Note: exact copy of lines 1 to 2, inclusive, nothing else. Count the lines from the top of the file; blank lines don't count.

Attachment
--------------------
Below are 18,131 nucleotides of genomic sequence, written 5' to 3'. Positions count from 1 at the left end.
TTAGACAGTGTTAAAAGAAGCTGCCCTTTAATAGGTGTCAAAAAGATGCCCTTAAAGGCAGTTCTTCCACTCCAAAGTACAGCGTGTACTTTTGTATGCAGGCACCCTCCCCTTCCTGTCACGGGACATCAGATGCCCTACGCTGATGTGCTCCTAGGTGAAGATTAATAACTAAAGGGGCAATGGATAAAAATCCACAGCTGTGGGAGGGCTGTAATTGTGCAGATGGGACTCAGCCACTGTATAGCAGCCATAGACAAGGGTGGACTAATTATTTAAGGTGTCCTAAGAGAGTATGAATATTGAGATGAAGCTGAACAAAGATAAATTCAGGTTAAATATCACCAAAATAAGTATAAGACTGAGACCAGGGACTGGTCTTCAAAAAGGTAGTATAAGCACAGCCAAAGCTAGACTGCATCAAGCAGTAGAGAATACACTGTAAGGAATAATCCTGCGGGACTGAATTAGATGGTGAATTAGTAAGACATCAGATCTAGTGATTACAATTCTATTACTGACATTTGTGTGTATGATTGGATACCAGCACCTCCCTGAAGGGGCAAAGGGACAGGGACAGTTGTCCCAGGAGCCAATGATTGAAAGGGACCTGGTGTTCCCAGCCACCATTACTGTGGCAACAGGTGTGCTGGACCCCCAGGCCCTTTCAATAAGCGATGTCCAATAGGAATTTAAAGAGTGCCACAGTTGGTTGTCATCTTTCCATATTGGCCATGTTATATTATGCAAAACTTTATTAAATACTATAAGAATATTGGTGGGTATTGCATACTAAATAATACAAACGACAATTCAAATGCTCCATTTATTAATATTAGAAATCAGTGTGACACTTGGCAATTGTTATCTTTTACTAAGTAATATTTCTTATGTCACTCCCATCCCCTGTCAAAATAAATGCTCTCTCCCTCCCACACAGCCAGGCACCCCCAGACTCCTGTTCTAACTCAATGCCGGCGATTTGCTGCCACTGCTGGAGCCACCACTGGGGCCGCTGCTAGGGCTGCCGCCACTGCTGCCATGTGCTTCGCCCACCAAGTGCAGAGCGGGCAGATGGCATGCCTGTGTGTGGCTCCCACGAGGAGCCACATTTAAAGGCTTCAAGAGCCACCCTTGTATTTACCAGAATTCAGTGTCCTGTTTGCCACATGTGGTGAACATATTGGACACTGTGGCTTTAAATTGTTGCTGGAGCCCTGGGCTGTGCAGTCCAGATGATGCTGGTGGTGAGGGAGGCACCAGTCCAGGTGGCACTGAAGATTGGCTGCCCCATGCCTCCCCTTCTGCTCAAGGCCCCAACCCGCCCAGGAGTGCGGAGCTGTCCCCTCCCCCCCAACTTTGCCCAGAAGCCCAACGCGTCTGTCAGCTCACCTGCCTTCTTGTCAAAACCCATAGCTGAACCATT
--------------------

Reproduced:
Below are 18,131 nucleotides of genomic sequence, written 5' to 3'. Positions count from 1 at the left end.
TTAGACAGTGTTAAAAGAAGCTGCCCTTTAATAGGTGTCAAAAAGATGCCCTTAAAGGCAGTTCTTCCACTCCAAAGTACAGCGTGTACTTTTGTATGCAGGCACCCTCCCCTTCCTGTCACGGGACATCAGATGCCCTACGCTGATGTGCTCCTAGGTGAAGATTAATAACTAAAGGGGCAATGGATAAAAATCCACAGCTGTGGGAGGGCTGTAATTGTGCAGATGGGACTCAGCCACTGTATAGCAGCCATAGACAAGGGTGGACTAATTATTTAAGGTGTCCTAAGAGAGTATGAATATTGAGATGAAGCTGAACAAAGATAAATTCAGGTTAAATATCACCAAAATAAGTATAAGACTGAGACCAGGGACTGGTCTTCAAAAAGGTAGTATAAGCACAGCCAAAGCTAGACTGCATCAAGCAGTAGAGAATACACTGTAAGGAATAATCCTGCGGGACTGAATTAGATGGTGAATTAGTAAGACATCAGATCTAGTGATTACAATTCTATTACTGACATTTGTGTGTATGATTGGATACCAGCACCTCCCTGAAGGGGCAAAGGGACAGGGACAGTTGTCCCAGGAGCCAATGATTGAAAGGGACCTGGTGTTCCCAGCCACCATTACTGTGGCAACAGGTGTGCTGGACCCCCAGGCCCTTTCAATAAGCGATGTCCAATAGGAATTTAAAGAGTGCCACAGTTGGTTGTCATCTTTCCATATTGGCCATGTTATATTATGCAAAACTTTATTAAATACTATAAGAATATTGGTGGGTATTGCATACTAAATAATACAAACGACAATTCAAATGCTCCATTTATTAATATTAGAAATCAGTGTGACACTTGGCAATTGTTATCTTTTACTAAGTAATATTTCTTATGTCACTCCCATCCCCTGTCAAAATAAATGCTCTCTCCCTCCCACACAGCCAGGCACCCCCAGACTCCTGTTCTAACTCAATGCCGGCGATTTGCTGCCACTGCTGGAGCCACCACTGGGGCCGCTGCTAGGGCTGCCGCCACTGCTGCCATGTGCTTCGCCCACCAAGTGCAGAGCGGGCAGATGGCATGCCTGTGTGTGGCTCCCACGAGGAGCCACATTTAAAGGCTTCAAGAGCCACCCTTGTATTTACCAGAATTCAGTGTCCTGTTTGCCACATGTGGTGAACATATTGGACACTGTGGCTTTAAATTGTTGCTGGAGCCCTGGGCTGTGCAGTCCAGATGATGCTGGTGGTGAGGGAGGCACCAGTCCAGGTGGCACTGAAGATTGGCTGCCCCATGCCTCCCCTTCTGCTCAAGGCCCCAACCCGCCCAGGAGTGCGGAGCTGTCCCCTCCCCCCCAACTTTGCCCAGAAGCCCAACGCGTCTGTCAGCTCACCTGCCTTCTTGTCAAAACCCATAGCTGAACCATT